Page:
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The Insurance Exclusion Twilight Zone

You’re a pizza delivery person, delivering pepperonis in your personal vehicle. You glance down to check a text (huge mistake) when suddenly, you clip the back heel of a jogger crossing at a crosswalk. You have just entered a fifth dimension, a bizarre, unexplainable dimension not only of sight and sound but of mind; a journey into a wondrous land whose boundaries are that of imagination. That’s the signpost up ahead – your next stop, the “Carrying Persons or Property for a Fee” Exclusion Zone.

Let’s start our exploration of this strange area with Prudential Property & Casualty Ins. Co. v. Sartno. The Superior Court ruled that Prudential did not have to cover a pedestrian’s claim because of a similar exclusionary provision. The Supreme Court reversed, holding that the use of a private vehicle to deliver pizza did not render it a “car for hire” and did not trigger the exclusionary clause.

Important to this holding were the facts of the delivery. Although Sartno received an hourly wage from the Pizzeria, it did not charge for delivery. It advertised “free delivery” and Sartno earned $6 an hour whether he was delivering pizza or sweeping the floor. Under these facts, the exclusionary clause was “ambiguous and capable of at least two equally reasonable interpretations.” That clause stated, “[w]e will not pay for bodily injury or property damage caused by anyone using a car covered under this part to carry people or property for a fee.”

The Court noted two reasonable approaches, one broad and one narrow: 1) Broad – Sartno carried the pizza for a fee since he made deliveries during the course of his employment for which he received pay. 2) Narrow – He did not carry property for a fee because there was no delivery charge. Because of this ambiguity, the exclusion had to be construed in favor of the insured and against the drafter of the provision. The second, narrower approach applied.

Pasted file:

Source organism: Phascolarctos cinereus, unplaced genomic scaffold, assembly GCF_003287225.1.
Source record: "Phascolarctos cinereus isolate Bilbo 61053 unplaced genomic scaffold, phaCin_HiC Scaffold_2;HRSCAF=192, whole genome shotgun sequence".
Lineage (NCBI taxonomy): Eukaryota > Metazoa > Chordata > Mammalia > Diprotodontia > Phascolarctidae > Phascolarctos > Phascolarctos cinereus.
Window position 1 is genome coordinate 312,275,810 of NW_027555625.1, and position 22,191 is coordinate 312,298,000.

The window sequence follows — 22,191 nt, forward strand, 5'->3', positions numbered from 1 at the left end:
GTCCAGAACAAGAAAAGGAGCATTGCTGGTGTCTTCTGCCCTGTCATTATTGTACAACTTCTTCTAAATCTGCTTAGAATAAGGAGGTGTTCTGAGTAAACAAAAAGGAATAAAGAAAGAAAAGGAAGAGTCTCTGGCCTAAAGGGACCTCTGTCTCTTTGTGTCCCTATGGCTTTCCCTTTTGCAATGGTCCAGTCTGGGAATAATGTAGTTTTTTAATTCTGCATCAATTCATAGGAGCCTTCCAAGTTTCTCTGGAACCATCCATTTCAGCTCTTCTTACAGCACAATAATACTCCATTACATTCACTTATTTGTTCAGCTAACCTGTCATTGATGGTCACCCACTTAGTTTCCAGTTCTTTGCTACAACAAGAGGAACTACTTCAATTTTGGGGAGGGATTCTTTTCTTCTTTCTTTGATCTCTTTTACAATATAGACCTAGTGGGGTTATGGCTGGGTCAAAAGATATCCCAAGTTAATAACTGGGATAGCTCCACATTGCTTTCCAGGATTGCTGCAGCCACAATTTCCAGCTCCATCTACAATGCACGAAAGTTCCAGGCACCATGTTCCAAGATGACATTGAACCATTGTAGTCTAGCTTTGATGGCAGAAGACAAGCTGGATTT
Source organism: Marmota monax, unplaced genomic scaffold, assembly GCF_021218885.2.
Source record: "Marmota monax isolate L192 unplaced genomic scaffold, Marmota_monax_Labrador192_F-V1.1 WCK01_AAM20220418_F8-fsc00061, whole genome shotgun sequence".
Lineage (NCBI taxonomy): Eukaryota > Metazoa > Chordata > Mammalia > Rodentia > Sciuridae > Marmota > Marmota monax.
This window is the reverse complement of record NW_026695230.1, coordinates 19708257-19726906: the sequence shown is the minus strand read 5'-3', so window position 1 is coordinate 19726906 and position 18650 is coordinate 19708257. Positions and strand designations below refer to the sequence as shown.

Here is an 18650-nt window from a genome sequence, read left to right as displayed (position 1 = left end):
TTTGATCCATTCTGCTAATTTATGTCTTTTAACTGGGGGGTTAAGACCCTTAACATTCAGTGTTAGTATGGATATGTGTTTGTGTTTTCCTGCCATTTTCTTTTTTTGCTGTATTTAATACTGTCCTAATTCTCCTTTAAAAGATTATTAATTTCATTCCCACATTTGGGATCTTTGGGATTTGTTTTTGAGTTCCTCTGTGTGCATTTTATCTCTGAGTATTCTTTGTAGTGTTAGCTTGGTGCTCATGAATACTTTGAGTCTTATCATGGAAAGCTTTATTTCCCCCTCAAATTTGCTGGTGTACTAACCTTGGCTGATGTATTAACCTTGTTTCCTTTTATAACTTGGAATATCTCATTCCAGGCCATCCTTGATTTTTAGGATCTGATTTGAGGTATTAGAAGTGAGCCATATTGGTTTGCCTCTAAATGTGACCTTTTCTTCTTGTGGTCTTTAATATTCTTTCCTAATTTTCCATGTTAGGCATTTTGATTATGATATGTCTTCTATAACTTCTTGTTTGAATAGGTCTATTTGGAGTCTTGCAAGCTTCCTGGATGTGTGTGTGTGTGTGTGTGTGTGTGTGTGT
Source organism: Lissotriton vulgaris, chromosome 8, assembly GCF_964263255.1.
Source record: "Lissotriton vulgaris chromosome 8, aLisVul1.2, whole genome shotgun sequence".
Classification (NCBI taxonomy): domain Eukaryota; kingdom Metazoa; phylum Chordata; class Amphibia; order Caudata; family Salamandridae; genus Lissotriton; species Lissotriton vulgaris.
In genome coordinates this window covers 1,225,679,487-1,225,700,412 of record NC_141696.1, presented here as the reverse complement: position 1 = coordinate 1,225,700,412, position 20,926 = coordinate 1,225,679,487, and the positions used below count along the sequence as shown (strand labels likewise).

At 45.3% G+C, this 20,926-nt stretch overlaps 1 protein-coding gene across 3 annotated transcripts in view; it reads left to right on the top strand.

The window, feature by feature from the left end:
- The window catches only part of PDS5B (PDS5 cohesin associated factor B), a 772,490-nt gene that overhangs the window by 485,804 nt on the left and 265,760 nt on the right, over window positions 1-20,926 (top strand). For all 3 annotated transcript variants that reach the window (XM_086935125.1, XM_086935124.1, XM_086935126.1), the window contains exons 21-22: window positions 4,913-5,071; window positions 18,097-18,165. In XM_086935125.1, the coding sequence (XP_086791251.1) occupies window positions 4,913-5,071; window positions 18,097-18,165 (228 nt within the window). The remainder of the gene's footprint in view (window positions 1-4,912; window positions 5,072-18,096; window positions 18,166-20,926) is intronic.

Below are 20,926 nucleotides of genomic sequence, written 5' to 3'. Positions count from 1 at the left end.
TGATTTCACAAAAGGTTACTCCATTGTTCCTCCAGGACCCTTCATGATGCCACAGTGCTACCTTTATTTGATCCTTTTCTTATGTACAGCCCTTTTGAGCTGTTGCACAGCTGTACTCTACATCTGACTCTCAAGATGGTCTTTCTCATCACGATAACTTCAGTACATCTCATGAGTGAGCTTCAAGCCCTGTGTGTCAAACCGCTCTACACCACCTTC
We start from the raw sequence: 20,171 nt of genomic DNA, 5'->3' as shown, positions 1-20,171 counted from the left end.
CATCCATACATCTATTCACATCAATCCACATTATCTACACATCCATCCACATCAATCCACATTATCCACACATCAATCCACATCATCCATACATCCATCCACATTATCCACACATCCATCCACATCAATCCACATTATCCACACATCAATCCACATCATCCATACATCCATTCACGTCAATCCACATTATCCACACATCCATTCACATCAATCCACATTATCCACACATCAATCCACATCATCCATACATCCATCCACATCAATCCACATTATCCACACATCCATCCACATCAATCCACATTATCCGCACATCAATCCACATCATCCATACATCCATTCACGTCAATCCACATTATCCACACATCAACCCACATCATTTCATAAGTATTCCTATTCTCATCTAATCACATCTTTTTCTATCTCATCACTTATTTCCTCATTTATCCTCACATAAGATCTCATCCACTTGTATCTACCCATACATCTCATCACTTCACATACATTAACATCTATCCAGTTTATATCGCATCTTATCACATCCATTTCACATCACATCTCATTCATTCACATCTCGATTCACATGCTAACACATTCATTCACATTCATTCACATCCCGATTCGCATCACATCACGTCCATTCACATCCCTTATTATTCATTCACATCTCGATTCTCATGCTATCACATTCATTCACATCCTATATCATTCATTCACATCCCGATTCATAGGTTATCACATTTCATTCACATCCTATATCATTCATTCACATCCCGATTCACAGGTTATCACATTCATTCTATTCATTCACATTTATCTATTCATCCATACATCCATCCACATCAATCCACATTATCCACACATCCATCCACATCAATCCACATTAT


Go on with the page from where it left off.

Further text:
The Court was mindful of the many absurd results that a contrary holding could cause:

1) An attorney bringing a motion to court

2) A judge carrying briefs to the courthouse

3) Employees driving co-workers to a seminar

4) Teachers bringing exams home to grade.

In each of these situations, Sartno rightly works against application of a “car for hire” exclusion.

Contrast this result with the Third Circuit’s decision in Nationwide Mut. Ins. Co. v. Brophy. The Court affirmed summary judgment for Nationwide on the basis of a similar exclusion. Brophy claimed UIM benefits from her insurer after she was injured while operating her employer’s vehicle. Her primary purpose for driving was delivering mail for a fee. Unlike Sartno, the post office’s customers paid for mail collection, transport and delivery. There was only one reasonable interpretation of the exclusion. Thus, Brophy could not collect UIM benefits.

In Brosovic v. Nationwide Mut. Ins. Co., the Superior Court upheld a denial of PIP benefits based on a use for hire exclusion. Brosovic, a delivery driver, was injured while lifting a box in the back of his employer’s van. The Court rejected the driver’s argument that the exclusion did not apply because he did not directly receive a fee. There were no words in the policy exclusion that supported this argument.

Similarly, the Superior Court rejected an insured’s claim that the exclusion did not apply when he was not carrying any passengers in his taxi at the time of a crash.

In a non-precedential 2004 decision, the Third Circuit held in Progressive Northern Ins. Co. v. Edmunds that Progressive could not avoid coverage under a vehicle for hire exclusion. Edmunds was using his personal vehicle to deliver two cases of beer while heading home from work (what was his job?). This was done as a favor for a personal friend and there was no delivery fee. The Court determined that this was an isolated incident and it did not trigger the exclusion for carrying persons or property for compensation.

The bottom line: When you enter “The Insurance Exclusion Zone”, you need to read the policy exclusion carefully. Think about the facts to see if you can apply them so as to create an ambiguity in the exclusion. Alternatively, you can also prevail if the facts show an isolated incident.


1 903 A.2d 1170 (Pa. 2006). 2 371 Fed. Appx. 302 (3d Cir. 2010). 3 841 A.2d 1071 (Pa. Super. Ct. 2004). 4 Ratush v. Nationwide Mutual Ins. Co., 619 A.2d 733 (Pa. Super. Ct. 1992). 5 118 Fed. Appx. 619 (3d Cir. 2004).

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